Click to play the symphony orchestra, inspired by the music from TransProse, performed under the glass of the Louvre museum in Paris on Sept. 20, 2016.

4. Angry Trump, Happy Trump

Year: 2016

Blog Post by by David Robinson:

Quote:

this weekend I saw a hypothesis about Donald Trump’s twitter account that simply begged to be investigated with data: When Trump wishes the Olympic team good luck, he’s tweeting from his iPhone. When he’s insulting a rival, he’s usually tweeting from an Android. Is this an artifact showing which tweets are Trump’s own and which are by some handler?

Media:

5. Emotions in Poems

Year: 2020

Paper with Will E. Hipson on understanding developmental trends through emotions in poems written by children:

Quote:

Adults, adolescents, and even young children use language to make sense of their feelings and to share them with others (Lindquist et al., 2015)…

Children live rich and varied emotional lives. Over the course of development, the way children express, experience, and communicate their emotions changes (Bailen etal., 2019; Thompson, 1991). Understanding these changes is instrumental in promoting healthy socio-emotional functioning across all stages of development.

Paper on Poetry Generation by Brendan Bena and Jugal Kalita:

Media:

6. City Maps with Sounds and Emotions

Year: 2016

Paper:

Quote:

Urban sound has a huge influence over how we perceive places. Yet, city planning is concerned mainly with noise, simply because annoying sounds come to the attention of city officials in the form of complaints, while general urban sounds cannot be easily captured at city scale. To capture both unpleasant and pleasant sounds, we propose a new methodology that relies on tagging information of georeferenced pictures.

From picture tags, we then study the relationship between soundscapes and emotions. We learn that streets with music sounds are associated with strong emotions of joy or sadness, while those with human sounds are associated with joy or surprise.

Project Page: Chatty Maps

Media:

7. hitchBOT: Attitudes Towards a Canadian Hitchhiking Robot

Year: 2018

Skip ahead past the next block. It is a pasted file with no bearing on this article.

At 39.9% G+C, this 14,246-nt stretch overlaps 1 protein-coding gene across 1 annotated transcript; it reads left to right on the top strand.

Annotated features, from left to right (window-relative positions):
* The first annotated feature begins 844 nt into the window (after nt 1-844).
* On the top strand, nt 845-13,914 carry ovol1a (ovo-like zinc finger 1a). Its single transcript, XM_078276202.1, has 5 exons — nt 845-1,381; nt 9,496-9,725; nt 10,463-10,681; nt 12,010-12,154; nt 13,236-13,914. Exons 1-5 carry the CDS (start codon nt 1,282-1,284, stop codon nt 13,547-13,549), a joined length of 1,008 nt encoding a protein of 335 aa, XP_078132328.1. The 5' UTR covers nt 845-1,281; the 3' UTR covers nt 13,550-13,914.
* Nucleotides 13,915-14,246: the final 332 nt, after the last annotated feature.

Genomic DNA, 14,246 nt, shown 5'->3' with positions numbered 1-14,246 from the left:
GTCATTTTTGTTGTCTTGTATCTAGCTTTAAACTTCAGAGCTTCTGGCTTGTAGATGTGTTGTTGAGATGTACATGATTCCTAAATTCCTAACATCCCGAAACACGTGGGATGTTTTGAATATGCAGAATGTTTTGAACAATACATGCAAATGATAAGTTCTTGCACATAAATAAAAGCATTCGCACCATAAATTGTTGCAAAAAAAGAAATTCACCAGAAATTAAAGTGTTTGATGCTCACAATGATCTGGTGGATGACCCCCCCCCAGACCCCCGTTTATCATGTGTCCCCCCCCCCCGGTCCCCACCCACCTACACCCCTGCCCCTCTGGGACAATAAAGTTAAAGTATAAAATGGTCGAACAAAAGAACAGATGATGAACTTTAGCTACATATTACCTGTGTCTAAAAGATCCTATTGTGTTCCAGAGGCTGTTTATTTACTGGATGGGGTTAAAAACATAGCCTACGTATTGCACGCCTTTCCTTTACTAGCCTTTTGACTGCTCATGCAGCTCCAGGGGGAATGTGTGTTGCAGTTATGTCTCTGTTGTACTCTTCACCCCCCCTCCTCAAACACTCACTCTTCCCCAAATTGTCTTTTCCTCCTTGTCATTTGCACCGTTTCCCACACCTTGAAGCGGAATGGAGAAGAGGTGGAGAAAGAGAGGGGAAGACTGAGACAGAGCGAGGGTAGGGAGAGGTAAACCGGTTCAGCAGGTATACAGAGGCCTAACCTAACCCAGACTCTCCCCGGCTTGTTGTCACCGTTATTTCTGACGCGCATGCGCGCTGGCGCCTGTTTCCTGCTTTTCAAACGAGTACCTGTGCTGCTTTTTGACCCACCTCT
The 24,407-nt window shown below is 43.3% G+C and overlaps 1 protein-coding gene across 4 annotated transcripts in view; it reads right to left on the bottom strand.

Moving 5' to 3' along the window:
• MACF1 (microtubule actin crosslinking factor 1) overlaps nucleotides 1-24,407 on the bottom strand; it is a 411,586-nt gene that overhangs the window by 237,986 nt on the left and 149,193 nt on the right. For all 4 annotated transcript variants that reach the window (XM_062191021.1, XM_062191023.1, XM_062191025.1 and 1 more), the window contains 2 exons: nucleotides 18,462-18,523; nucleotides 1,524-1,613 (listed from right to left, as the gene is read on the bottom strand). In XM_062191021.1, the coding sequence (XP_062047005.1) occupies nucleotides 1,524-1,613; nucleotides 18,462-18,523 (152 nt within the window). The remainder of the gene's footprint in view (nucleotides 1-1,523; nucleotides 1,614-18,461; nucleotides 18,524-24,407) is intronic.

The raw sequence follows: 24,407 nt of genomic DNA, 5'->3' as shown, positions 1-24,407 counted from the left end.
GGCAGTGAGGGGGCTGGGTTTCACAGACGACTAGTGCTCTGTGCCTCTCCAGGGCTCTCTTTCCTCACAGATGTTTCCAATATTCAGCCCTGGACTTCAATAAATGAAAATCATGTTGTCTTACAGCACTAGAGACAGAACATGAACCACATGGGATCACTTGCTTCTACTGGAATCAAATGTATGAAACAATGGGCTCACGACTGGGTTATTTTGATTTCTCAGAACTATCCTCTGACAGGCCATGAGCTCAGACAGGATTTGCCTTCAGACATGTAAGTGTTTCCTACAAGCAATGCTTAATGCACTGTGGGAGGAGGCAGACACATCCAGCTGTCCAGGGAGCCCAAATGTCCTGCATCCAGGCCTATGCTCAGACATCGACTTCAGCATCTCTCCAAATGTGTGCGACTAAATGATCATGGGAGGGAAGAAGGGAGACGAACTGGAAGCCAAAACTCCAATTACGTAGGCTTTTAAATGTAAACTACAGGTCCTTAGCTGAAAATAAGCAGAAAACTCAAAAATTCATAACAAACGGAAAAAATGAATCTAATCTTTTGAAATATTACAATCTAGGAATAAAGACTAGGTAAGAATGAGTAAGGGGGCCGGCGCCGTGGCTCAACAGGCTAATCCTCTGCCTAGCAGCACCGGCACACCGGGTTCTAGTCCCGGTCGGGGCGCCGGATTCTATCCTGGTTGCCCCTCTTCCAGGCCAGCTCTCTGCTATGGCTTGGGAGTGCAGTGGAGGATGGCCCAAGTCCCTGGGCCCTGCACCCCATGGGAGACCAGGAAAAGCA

Paper with Kathleen Fraser, Frauke Zeller, David Smith, and Frank Rudzicz:

Quote:

In 2014, a chatty but immobile robot called hitchBOT set out to hitchhike across Canada. It similarly made its way across Germany and the Netherlands, and had begun a trip across the USA when it was destroyed by vandals. In this work, we analyze the emotions and sentiments associated with words in tweets posted before and after hitchBOT’s destruction to answer two questions: Were there any differences in the emotions expressed across the different countries visited by hitchBOT? And how did the public react to the demise of hitch-BOT?

8. Emotional Contagion

Year: 2018

in Fake News Distributed via Twitter
Paper by Soroush Vosoughi, Deb Roy, Sinan Aral:

“Whereas false stories inspired fear, disgust, and surprise in replies, true stories inspired anticipation, sadness, joy, and trust.”

in YouTube Vlogs
Paper by H. Rosenbusch, A.M. Evans, and M. Zeelenberg:

Quote:

The present analyses show two independent ways that emotions spread in the YouTube community. The first is an immediate emotion transfer that occurs when audience members watch a vlogger express emotions in a video. The second path is between average vlogger emotions (i.e., emotion averages over vlogs) and audience emotions, which materializes beyond the effect of the emotions in the vlog that is currently being watched. The two most popular interpretations of these two effects are emotional contagion for the immediate effect and similarity-based flocking (or homophily) for the sustained effect. Our analyses show that both effects, which were proposed in past psychological research, contribute independently to the apparent spread of emotions over social media. However, only the emotional contagion effect can really be labeled a spreading effect, as emotions are actually transferred from user to user. Homophily works the other way around by bringing users with similar emotions closer together. Thus, our models reveal that there is a spread of emotions as well as a “despread” (inching together) of similar users that lead to the observed correlations between the emotions of different people online.